Acadia University President and Vice-Chancellor Dr. Peter Ricketts today announced the appointment of the Reverend Dr. Marjorie Lewis as the University Chaplain effective March 2.
"On behalf of the entire Acadia community, I want to welcome Rev. Dr. Lewis to our campus and our community," said Dr. Ricketts. "As Acadia’s next chaplain, she brings an enormous amount of experience gained in a career that has been truly international and ecumenical. She will be a great asset in supporting the spiritual and personal growth of Acadia’s increasingly diverse student body.”
Dr. Ricketts also thanked the search committee for assisting with the extensive process.
“I am honoured to have been appointed Chaplain of Acadia University,” said Rev. Dr. Lewis. “The University’s historical and current commitment to providing educational opportunities for persons of all creeds and ethnicities is a commitment which I share. I look forward to serving members of the Acadia community as they explore sources of meaning, purpose, and hope through diverse faiths and spiritualities.”
Rev. Dr. Lewis holds a PhD from the University of Birmingham, a Master of Arts in Theology and Religious Studies from the Atlantic School of Theology, and a Bachelor of Arts in Theology from the University of the West Indies. She also holds a diploma in Clinical Supervision from United Theological College of the West Indies and several accreditations in counselling and ministerial studies.
Most recently, she worked as a spiritual and religious care chaplain with the Nova Scotia Health Authority. She has also been teaching online courses about gender, church community development, and health programs. She has been exploring Clinical Pastoral Education (CPE) in Atlantic Canada and is a consultant to churches in continuing education for clergy and strategic planning.
Rev. Dr. Lewis worked as Acting Anglican Chaplain for the Diocese of Nova Scotia in various hospitals across Halifax. She also served as a Visiting Scholar at the Atlantic School of Theology and conducted action-oriented research on best practices in training ministers to provide exceptional counselling to diverse populations such as the LGBTQ and inter-faith communities.
She has had many international work and research experiences, including the United Reformed Church, Britain, the Jamaica Council of Churches, Oxfam, and the Caribbean Conference of Churches. And she has been a pastor of rural congregations and a high school teacher in Jamaica.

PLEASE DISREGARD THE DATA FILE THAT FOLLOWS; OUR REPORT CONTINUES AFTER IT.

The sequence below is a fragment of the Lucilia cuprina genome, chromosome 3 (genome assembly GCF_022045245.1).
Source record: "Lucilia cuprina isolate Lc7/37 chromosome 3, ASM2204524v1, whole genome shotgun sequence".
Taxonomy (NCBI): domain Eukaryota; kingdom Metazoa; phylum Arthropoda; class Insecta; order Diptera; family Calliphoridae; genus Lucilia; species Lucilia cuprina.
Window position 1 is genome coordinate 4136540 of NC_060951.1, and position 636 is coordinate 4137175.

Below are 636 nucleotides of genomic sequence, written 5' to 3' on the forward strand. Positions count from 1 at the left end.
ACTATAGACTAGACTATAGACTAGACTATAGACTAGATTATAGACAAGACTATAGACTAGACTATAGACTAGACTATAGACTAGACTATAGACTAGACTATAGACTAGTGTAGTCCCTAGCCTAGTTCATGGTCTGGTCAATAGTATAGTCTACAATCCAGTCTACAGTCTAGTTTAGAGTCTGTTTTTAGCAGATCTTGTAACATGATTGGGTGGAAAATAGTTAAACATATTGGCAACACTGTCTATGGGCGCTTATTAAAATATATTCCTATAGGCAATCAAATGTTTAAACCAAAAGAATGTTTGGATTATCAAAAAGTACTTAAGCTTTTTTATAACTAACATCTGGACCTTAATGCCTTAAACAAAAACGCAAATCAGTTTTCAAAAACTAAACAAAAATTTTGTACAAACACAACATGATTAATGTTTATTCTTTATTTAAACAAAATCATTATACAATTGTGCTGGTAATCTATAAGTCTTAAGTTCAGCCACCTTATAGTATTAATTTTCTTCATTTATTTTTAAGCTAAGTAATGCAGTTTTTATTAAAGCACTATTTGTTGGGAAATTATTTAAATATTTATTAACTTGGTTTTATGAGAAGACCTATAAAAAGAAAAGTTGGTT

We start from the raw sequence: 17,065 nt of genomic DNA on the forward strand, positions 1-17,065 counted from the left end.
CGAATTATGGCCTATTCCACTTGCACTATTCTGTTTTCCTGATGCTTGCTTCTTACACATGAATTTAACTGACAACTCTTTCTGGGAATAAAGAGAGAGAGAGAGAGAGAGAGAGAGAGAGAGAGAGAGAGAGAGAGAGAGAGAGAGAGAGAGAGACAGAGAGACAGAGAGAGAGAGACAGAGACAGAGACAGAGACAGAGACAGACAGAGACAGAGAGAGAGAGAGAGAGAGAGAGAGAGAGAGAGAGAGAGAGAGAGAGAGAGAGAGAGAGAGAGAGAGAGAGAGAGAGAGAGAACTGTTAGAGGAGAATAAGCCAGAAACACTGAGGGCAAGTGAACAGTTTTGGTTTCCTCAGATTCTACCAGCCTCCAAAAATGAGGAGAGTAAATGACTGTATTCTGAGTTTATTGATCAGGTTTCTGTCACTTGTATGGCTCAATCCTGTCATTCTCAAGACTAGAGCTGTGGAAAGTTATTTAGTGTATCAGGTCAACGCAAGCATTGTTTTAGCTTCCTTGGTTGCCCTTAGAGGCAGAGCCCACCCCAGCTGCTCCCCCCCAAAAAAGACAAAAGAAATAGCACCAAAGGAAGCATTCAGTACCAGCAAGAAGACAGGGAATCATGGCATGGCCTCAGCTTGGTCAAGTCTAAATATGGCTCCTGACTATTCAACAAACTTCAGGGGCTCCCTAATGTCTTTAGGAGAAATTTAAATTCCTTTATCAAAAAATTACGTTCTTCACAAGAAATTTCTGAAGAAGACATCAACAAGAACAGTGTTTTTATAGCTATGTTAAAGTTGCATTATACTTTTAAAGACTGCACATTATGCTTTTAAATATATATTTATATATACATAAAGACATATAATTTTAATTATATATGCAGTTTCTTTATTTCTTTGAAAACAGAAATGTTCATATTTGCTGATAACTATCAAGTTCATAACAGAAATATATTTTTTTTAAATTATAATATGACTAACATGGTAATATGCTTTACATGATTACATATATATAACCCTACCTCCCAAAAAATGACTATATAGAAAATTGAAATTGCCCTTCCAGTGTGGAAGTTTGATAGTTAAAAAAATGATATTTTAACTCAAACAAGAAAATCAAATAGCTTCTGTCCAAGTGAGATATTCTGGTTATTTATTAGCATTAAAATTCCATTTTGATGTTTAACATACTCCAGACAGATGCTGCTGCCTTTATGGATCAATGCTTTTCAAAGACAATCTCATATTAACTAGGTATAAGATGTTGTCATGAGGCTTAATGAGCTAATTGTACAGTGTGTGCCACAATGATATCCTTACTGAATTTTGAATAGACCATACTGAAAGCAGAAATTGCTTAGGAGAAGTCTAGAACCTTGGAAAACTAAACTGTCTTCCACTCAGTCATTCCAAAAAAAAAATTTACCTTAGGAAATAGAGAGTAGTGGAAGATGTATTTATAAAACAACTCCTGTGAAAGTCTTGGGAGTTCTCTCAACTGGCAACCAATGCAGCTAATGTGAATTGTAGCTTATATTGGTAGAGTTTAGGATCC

From 2010 to 2015, Rev. Dr. Lewis served as President of the United Theological College of the West Indies (UTCWI) in Kingston, Jamaica. From 2003 to 2010, she lectured in the Practical Theology Department at the United Theological College and provided spiritual direction for women in politics in Grenada and female church leaders in Jamaica.
In 2009 she was awarded a Fellowship as Womanist Scholar at the Interdenominational Theological Center in Atlanta, Georgia, which is a Christian Afrocentric ecumenical consortium that educates students committed to practicing justice and peace through a liberating and transforming spirituality to become leaders in the church and local/global communities.
“It has been a fundamental belief at Acadia that education and spiritual learning go hand in hand,” said Dr. Ricketts. “The Manning Memorial Chapel is ecumenical and open to all, to pursue the spiritual context of an academic education.”
In 1958, Acadia Students asked for the construction of a chapel. They began to raise money for its development when the family of Fred C. Manning, long-associated with Acadia, offered to build it in his memory. It was opened and dedicated in 1963. Since that time, the Chapel has become one of the busiest spots on campus. It is a place where students, faculty, staff, and community go for services, quiet contemplation, counselling, and a myriad of other activities. The Chapel is open for services daily, as well as a Roman Catholic mass on Saturdays and a University service on Sundays.